Next, my arrival in Jerusalem marked the first day of Hanukkah, and the hostel had invited guests to take part in its weekly pub crawl. I sampled the city’s nightlife, while making countless friends from all over the world. After I’d gotten some rest, and the pub crawl madness had died down, I spent a few days familiarizing myself with the Jewish, Muslim, and Christian Quarters of Jerusalem’s old city. Significant stops included the Western (Wailing) Wall and Golgotha/ The Church of the Holy Sepulchre - Jesus’ original crucifixion and burial site. Sadly, I missed out on seeing the Dome of the Rock, as entry was limited, and lines were extremely long - a testament to its popularity.
A couple hours south of Jerusalem, I got my hiking fix at Masada and Ein Gedi National Parks and floated in the infamous Dead Sea - the lowest place on earth.
Though my time spent in Bethlehem, Palestine (The West Bank) was short, I was inspired by all that I took in. Prior to my arrival, I’d been both intrigued and disturbed by my limited knowledge of the ongoing Israeli-Palestinian conflict and sought an opportunity to traverse beyond the separation barrier so I could “see the other side.” What I encountered was a land whose people and economic development had been stifled by the creation of a 26-foot, concrete wall, littered with graffiti and messages of solidarity. Palestine looked different. It felt different. I told myself that if I ever returned to the region, I’d spend much more time actively getting to know Palestinian culture firsthand.
What surprised you about your experiences in both nations?
I can’t quite say I was surprised by a whole lot during my trip; however, one thing in particular halfway shocked and amused me.
As I understand, military service - shortly after high school - is mandatory for Israeli men and women. In many respects, this time is recognized as a rite of passage for young people, akin to university attendance in other nations. In fact, I noticed several young men and women - much younger than myself - traipsing around in green uniforms, backpacks in tow, carrying rifles half the size of their bodies. I kept thinking to myself “What if that weapon is accidentally discharged?”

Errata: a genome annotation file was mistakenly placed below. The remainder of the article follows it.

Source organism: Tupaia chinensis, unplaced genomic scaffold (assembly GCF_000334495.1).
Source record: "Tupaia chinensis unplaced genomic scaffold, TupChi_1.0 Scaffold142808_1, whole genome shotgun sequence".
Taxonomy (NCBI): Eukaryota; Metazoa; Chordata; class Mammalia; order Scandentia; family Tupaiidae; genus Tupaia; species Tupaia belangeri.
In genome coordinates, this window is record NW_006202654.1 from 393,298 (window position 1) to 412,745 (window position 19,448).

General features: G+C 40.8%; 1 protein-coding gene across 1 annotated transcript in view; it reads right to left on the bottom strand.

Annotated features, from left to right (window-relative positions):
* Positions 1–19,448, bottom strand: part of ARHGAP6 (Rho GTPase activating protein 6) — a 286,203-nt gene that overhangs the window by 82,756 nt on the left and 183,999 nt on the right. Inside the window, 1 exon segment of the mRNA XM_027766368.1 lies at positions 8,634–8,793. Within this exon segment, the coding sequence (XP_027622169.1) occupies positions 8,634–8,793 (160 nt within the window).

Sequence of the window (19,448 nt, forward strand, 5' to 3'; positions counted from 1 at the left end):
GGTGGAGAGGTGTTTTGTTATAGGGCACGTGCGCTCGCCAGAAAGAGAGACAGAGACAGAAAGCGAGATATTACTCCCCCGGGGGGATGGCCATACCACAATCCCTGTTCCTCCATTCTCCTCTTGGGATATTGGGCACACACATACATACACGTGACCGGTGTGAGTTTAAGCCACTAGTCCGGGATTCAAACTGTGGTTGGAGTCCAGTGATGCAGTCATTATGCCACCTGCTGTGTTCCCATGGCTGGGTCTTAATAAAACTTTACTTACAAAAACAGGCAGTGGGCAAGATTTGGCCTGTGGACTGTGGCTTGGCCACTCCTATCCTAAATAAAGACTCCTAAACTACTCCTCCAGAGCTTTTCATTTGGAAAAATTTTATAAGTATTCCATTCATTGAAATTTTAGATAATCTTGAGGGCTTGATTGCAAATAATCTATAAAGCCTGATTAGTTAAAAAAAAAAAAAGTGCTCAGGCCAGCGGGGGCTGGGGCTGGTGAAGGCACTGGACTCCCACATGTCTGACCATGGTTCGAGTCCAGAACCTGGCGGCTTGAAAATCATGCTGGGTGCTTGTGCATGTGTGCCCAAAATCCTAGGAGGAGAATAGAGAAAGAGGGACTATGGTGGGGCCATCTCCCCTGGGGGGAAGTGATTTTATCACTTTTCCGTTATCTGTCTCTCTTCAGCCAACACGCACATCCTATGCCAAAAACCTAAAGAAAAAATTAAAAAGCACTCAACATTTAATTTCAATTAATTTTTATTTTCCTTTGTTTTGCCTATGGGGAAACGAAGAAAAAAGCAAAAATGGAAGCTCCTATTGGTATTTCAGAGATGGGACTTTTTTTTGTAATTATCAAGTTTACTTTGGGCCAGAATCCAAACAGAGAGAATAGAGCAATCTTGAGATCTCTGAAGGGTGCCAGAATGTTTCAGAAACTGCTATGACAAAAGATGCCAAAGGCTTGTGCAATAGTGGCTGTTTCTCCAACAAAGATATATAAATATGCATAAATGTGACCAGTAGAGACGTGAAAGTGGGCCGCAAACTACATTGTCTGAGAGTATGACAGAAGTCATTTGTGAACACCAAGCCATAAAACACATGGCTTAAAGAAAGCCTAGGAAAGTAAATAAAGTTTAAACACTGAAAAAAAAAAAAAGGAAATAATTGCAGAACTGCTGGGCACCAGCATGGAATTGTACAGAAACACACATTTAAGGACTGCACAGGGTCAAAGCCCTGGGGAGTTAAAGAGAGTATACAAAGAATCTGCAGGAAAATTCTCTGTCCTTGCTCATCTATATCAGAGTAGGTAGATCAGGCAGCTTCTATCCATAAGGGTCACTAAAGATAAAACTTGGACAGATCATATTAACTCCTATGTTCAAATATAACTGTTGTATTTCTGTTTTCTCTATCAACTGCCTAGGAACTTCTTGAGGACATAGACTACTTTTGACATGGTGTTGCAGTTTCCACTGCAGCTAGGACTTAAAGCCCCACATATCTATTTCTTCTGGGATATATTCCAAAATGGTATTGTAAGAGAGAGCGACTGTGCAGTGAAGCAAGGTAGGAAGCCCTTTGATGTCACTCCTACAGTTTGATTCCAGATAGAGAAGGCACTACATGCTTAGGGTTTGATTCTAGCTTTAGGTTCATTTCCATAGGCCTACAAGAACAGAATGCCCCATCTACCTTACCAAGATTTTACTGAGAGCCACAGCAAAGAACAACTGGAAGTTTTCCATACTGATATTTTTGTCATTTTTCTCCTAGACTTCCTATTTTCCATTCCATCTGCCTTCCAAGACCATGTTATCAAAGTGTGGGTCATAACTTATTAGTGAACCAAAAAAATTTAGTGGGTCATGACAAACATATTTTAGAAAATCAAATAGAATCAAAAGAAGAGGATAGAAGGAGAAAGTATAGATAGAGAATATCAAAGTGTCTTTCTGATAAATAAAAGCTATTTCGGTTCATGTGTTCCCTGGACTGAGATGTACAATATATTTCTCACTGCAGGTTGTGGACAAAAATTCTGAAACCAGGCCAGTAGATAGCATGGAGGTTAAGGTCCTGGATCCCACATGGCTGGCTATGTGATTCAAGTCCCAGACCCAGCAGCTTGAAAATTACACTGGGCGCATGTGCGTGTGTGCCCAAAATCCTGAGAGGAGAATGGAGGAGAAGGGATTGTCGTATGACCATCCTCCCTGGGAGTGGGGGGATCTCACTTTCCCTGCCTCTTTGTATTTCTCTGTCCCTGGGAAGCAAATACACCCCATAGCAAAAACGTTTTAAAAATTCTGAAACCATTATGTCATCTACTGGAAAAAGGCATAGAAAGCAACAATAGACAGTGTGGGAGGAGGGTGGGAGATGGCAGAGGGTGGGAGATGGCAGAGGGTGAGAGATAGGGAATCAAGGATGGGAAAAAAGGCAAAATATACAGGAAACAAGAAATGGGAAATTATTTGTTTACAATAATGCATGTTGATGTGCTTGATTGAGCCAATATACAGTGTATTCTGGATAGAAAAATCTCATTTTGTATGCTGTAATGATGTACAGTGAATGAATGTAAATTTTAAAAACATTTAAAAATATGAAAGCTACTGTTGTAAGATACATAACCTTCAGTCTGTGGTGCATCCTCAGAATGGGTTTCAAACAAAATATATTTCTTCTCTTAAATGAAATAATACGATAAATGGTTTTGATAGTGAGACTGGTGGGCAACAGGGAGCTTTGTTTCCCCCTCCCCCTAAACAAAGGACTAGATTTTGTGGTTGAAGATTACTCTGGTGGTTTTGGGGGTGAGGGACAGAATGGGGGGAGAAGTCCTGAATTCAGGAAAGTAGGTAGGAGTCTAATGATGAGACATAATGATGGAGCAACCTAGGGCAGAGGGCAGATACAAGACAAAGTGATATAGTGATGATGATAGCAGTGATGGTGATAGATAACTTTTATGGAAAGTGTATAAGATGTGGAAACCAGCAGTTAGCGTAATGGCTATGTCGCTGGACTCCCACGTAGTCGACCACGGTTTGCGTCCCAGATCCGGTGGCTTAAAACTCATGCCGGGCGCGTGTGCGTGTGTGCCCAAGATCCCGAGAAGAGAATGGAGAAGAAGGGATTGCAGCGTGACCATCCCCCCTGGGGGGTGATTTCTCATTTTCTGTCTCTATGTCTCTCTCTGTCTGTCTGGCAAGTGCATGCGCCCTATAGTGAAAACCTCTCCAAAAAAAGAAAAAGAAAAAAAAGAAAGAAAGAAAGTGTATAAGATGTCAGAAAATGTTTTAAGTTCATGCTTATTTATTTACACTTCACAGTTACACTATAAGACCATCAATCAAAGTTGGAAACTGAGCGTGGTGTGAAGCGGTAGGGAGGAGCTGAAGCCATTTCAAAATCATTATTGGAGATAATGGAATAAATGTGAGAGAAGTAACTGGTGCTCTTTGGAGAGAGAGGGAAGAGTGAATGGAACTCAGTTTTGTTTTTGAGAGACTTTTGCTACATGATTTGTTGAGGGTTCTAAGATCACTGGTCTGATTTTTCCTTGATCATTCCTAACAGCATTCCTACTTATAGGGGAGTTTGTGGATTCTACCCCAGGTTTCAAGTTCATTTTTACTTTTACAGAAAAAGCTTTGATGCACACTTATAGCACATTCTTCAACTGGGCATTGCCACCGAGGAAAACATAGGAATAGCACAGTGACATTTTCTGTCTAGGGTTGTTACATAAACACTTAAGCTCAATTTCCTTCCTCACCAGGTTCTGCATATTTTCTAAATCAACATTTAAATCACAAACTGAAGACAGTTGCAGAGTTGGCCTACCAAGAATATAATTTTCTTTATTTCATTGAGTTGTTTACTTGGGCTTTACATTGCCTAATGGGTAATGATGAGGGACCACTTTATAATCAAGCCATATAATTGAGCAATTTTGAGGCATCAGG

What are the biggest similarities and differences you noticed between both nations culturally?
Perhaps, the most apparent differences between Israeli and Palestinian culture involve religion and language. On the Israel side, Judaism and Hebrew dominate, while Islam (and to a lesser degree, Christianity) and Arabic are most prominent in the West Bank. Though I don’t claim to be an expert on the topic, the stark contrast in infrastructure became apparent as I ventured further away from Jerusalem and into the West Bank. I was welcomed by incredibly friendly and helpful people, but couldn’t help but recognize poverty’s impact within the territory. Where Israel’s tourism industry has thrived, the West Bank’s has struggled, and its people are more limited in opportunity.
I won’t list all similarities I observed, but I will say this - in both locations, you’ll find that outward expressions of faith are common, especially when compared to the more secular United States. For example, in places like Israel and Palestine, you might be able to look at a person and identify him/her as Jewish or Muslim based upon attire or other defining features. In both cultures, religion seems to play a significant role in everyday life.
Overall, my trip was life-changing and one that will forever be etched in my memory as a transformative experience. I’d encourage others to visit Israel and Palestine and discover their own meaning of these fascinating, yet complex places.